Unformatted text preview: mf.
When the motor is just turned on, there is no back emf, so the current is just the applied
voltage divided by the resistance of the wire. To limit the starting current to 15.0 A, a
resistor R1 is placed in series with the resistance of the wire, so the equivalent resistance is
R + R1. The current to the motor is equal to the applied voltage divided by the equivalent
resistance.
SOLUTION
a. According to Equation 22.5, the back emf ξ generated by the motor is ξ = V − I R = 120.0 V − ( 7.00 A ) ( 0.720 Ω ) = 115 V
b. When the motor has been just turned on, the back emf is zero, so the current is I= V − ξ 120.0 V − 0 V
=
= 167 A
R
0.720 Ω c. When a resistance R1 is placed in series with the resistance R of the wire, the equivalent
resistance is R1 + R. The current to the motor is I= V −ξ
R1 + R Chapter 22 Problems 1217 Solving this expression for R1 gives
V −ξ
120.0 V − 0 V
−R=
− 0.720 Ω = 7.28 Ω
I
15.0 A
______________________________________________________________________________
R1 = 41. SSM WWW REASONING AND SOLUTION
a. From the drawing, we see that the period of the generator (the time for one full cycle) is
0.42 s; therefore, the frequency of the generator is
f= 1
1
=
= 2.4 Hz
T 0.42 s b. The angular speed of the generator is related to its frequency by ω = 2π f , so the angular
speed is
ω = 2π (2.4 Hz) = 15 rad/s
c. The maximum emf ξ 0 induced in a rotating planar coil is given by ξ 0 = NABω (see
Equation 22.4). The magnitude of the magnetic field can be found by solving this
expression for B and noting from the drawing that ξ 0 = 28 V: B= ξ0
28 V
=
= 0.62 T
NAω
(150)(0.020 m 2 )(15 rad/s) ______________________________________________________________________________
42. REASONING The peak emf ξ0 of a generator is found from ξ 0 = NABω (Equation 22.4),
where N is the number of turns in the generator coil, A is the coil’s crosssectional area, B is
the magnitude of the uniform magnetic field in the generator, and ω is the angular frequency
of rotation of the coil. In terms of the frequency f (in Hz), the angular frequency is given by
ω = 2π f (Equation 10.6). Substituting Equation 10.6 into Equation 22.4, we obtain ξ0 = NAB ( 2π f ) = 2π NABf (1) When the rotational frequency f of the coil changes, the peak emf ξ0 also changes. The
quantities N, A, and B remain constant, however, because they depend on how the generator
is constructed, not on how rapidly the coil rotates. We know the peak emf of the generator at
one frequency, so we will use Equation (1) to determine the peak emf for a different
frequency in part (a), and the frequency needed for a different peak emf in part (b). 1218 ELECTROMAGNETIC INDUCTION SOLUTION
a. Solving Equation (1) for the quantities that do not change with frequency, we find that ξ0
f = 2π24
1 NAB
43 (2) Same for all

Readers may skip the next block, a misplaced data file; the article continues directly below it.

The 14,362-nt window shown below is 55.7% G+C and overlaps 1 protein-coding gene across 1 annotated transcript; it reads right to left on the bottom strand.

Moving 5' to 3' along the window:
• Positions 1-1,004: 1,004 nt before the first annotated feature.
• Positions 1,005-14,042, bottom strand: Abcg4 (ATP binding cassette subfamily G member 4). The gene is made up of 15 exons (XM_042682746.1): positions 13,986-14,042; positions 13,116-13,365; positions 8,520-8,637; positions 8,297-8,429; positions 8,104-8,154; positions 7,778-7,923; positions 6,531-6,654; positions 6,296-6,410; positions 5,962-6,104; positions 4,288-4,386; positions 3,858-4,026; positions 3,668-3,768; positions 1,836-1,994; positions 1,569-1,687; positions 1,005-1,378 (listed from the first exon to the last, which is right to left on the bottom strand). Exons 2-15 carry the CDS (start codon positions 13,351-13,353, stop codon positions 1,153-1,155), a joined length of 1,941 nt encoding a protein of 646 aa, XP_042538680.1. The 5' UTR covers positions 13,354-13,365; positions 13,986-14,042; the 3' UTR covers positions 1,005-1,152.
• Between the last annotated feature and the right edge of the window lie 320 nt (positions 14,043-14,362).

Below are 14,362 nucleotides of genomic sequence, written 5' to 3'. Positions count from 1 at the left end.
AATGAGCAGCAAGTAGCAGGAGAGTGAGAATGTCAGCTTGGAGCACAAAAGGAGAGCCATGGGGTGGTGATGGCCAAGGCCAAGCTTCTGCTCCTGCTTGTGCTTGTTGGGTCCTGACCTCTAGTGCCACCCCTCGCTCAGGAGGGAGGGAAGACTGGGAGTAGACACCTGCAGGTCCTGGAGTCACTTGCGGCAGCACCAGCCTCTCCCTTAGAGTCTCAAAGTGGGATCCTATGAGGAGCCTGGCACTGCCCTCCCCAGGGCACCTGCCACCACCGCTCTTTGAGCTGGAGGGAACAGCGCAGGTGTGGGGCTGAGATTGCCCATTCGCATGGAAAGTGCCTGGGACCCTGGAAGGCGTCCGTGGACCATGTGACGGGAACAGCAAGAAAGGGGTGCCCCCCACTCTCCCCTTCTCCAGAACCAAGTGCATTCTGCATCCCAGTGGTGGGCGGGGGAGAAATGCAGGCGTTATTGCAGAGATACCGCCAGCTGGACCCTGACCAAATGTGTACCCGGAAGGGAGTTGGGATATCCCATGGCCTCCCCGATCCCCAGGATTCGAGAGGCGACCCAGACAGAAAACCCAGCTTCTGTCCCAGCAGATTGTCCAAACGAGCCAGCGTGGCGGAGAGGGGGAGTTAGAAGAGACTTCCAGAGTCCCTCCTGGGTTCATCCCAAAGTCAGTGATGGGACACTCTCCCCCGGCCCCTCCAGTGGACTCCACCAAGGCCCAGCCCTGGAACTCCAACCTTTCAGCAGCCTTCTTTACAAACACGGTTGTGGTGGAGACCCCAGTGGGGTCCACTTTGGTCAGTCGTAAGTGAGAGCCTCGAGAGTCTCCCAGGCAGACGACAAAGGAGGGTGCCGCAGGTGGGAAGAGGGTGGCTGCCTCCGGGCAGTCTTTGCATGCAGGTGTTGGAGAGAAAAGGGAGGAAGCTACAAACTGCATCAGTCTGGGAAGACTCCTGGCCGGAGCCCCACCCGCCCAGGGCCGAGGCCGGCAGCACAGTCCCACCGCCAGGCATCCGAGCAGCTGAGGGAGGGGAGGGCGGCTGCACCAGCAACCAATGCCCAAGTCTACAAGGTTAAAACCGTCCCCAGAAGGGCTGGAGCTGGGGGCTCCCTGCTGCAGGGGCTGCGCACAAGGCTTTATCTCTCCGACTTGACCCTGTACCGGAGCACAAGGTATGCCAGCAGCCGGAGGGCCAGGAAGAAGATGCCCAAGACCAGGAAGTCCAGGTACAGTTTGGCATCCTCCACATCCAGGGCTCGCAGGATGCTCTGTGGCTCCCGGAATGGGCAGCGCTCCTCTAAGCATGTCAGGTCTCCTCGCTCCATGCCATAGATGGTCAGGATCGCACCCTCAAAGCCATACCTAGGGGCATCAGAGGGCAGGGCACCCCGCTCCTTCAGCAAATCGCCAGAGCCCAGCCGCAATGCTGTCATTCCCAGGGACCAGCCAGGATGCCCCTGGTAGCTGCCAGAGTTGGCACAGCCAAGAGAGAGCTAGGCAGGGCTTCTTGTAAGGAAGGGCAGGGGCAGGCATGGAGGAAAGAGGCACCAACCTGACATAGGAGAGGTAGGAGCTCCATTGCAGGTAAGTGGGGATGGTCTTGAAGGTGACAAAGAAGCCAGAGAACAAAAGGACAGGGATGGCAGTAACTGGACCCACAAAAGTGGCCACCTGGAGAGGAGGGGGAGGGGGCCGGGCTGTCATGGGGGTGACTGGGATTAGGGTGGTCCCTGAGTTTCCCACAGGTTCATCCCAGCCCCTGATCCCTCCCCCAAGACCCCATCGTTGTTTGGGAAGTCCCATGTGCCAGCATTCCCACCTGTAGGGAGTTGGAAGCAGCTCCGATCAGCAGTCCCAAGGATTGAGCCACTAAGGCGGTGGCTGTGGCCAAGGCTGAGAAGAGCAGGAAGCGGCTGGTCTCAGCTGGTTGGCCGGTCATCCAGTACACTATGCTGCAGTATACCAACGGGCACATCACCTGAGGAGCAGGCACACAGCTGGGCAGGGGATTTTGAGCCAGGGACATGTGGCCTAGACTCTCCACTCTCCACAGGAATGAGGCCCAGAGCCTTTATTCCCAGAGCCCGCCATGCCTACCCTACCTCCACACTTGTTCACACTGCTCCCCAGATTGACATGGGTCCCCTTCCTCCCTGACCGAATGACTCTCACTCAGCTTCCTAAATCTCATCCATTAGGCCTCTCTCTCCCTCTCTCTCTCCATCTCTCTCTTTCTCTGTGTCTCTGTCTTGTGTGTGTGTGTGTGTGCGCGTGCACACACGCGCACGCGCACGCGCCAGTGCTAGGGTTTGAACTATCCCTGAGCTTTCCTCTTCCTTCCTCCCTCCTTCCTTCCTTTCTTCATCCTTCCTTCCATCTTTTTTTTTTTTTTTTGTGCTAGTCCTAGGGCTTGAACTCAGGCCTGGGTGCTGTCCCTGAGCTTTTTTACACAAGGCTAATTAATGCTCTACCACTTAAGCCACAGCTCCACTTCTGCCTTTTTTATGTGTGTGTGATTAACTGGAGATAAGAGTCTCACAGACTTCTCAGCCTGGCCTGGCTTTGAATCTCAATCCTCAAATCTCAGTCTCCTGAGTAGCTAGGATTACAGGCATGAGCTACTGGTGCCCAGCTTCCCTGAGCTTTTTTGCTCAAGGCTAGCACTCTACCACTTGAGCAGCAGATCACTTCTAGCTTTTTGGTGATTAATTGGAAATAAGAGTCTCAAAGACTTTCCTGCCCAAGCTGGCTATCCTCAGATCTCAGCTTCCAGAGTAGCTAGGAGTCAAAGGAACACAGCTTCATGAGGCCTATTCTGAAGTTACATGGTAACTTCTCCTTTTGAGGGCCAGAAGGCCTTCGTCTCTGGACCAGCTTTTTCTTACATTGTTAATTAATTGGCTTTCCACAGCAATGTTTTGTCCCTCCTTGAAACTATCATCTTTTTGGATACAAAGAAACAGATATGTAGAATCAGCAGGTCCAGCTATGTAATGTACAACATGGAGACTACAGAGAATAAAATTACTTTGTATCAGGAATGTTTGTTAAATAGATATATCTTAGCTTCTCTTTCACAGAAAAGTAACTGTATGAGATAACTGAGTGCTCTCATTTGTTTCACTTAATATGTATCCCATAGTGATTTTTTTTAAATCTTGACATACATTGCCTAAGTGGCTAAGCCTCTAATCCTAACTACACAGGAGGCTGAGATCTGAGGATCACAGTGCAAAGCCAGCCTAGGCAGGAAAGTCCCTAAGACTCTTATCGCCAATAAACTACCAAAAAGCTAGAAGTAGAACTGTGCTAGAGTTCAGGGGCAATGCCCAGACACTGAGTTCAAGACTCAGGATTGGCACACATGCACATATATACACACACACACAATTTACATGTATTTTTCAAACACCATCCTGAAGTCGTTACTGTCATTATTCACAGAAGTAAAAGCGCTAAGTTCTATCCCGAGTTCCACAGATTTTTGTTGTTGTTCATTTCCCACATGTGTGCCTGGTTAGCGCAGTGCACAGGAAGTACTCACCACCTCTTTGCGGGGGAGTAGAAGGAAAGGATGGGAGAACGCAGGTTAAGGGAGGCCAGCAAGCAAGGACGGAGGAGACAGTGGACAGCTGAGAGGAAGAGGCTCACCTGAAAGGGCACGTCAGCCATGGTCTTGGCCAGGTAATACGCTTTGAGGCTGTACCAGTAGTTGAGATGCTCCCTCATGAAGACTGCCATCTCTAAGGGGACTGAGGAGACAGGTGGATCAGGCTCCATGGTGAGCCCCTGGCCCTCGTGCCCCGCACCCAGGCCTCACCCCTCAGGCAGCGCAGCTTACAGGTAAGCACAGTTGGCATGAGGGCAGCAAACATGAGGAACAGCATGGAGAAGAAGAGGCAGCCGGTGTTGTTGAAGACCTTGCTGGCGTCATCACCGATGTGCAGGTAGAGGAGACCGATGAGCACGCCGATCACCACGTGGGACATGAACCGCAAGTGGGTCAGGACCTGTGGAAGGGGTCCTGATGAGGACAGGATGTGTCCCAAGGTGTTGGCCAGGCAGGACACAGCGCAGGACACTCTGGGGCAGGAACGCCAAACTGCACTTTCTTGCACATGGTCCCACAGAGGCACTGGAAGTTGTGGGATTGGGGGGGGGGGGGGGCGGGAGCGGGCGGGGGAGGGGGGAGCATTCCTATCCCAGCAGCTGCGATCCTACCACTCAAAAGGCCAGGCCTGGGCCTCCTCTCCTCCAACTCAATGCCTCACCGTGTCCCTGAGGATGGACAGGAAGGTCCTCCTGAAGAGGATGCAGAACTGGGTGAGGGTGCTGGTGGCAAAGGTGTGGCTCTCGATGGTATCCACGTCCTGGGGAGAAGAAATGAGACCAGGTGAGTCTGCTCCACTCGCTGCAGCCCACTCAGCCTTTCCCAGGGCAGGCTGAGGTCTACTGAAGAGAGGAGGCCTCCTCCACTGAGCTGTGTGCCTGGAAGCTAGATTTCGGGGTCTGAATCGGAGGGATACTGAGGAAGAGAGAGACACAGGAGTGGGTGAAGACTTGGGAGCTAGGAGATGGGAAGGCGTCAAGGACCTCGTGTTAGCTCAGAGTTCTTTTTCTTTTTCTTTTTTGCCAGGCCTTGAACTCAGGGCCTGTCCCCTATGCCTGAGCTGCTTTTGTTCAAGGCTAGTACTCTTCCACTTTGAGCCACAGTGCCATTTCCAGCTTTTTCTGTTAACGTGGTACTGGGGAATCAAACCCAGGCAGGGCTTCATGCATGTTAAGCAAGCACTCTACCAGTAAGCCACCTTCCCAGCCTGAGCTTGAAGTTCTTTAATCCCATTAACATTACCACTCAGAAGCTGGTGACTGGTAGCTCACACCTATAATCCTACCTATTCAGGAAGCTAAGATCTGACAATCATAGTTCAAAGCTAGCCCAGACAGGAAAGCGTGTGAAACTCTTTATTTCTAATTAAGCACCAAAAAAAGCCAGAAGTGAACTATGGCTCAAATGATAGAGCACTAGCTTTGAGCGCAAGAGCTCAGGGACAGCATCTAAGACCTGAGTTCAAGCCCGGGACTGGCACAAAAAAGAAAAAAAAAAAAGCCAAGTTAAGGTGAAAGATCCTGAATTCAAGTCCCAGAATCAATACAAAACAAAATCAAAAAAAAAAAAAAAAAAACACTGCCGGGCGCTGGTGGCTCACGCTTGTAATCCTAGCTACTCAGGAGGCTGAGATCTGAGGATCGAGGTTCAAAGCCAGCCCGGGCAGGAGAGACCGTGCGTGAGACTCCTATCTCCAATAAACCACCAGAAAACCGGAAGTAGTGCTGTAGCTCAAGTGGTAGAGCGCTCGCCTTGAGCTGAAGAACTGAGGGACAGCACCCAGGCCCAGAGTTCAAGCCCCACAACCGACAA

frequencies The peak emf is ξ0,1 = 75 V when the frequency is f1 = 280 Hz. We wish to find the peak emf ξ0,2 when the frequency is f2 = 45 Hz. From Equation (2), we have that ξ0,2
f2 ξ0,1 = 2π24 =
1 NAB
43
f1
Same for all (3) frequencies Solving Equation (3) for ξ0,2, we obtain f2 45 Hz ξ0,1 = ( 75 V ) = 12 V 280 Hz f1 ξ0,2 = b. Letting ξ0,3 = 180 V, Equation (2) yields ξ0,3
f3 = ξ0,1
f1 (4) Solving Equation (4) for f3, we find that ξ0,3 180 V f3 = f1 = ( 280 Hz ) = 670 Hz ξ0,1 75 V 43. REASONING The number N of turns in the coil of a generator is given by N = ξ0
ABω (Equation 22.4), where ξ 0 is the peak emf, A is the area per turn, B is the magnitude of the
magnetic field, and ω is the angular speed in rad/s. We have values for A, and B. Although
we are not given the peak emf ξ 0 , we know that it is related to the rms emf, which is known: ξ 0 = 2 ξ rms (Equation 20.13). We are also not given the angular speed ω, but we know that
it is related to the frequency f in hertz according to ω = 2π f (Equation 10.6). Chapter 22 Problems 1219 SOLUTION Substituting Equation 20.13 for ξ 0 and Equation 10.6 for ω into Equation 22.4
gives N= ξ0
2 ξ rms
2 (120 V )
=
=
= 3.0 ×105
2
−5
ABω AB 2π f
0.022 m 6.9 × 10 T 2π ( 60.0 Hz ) ( )( ) 44. REASONING AND SOLUTION Using Equation 22.5 to take the back emf into account,
we find
V – ξ (120.0 V ) – ( 72.0 V )
=
= 16 Ω
R=
I
3.0 A
______________________________________________________________________________
45. REASONING The length of the wire is the number N of turns times the length per turn.
Since each turn is a square that is a length L on a side, the length per turn is 4L, and the total
length is N(4L). Since the area of a square is A = L2, the length of a side of the square can be ( ) obtained as L = A , so that the total length is N 4 A . The area can be found from the peak emf, which is ξ 0 = NABω , according to Equation 22.4. Solving this expression for A
and substituting the result into the expression for the total length gives ξ0 Nξ 0
Total length = N 4 A = N 4
=4 NBω Bω ( ) (1) Although we are not given the peak emf ξ 0 , we know that it is related to the...
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This note was uploaded on 04/30/2013 for the course PHYS 1100 and 2 taught by Professor Chastain during the Spring '13 term at LSU.
 Spring '13
 CHASTAIN
 Physics, The Lottery

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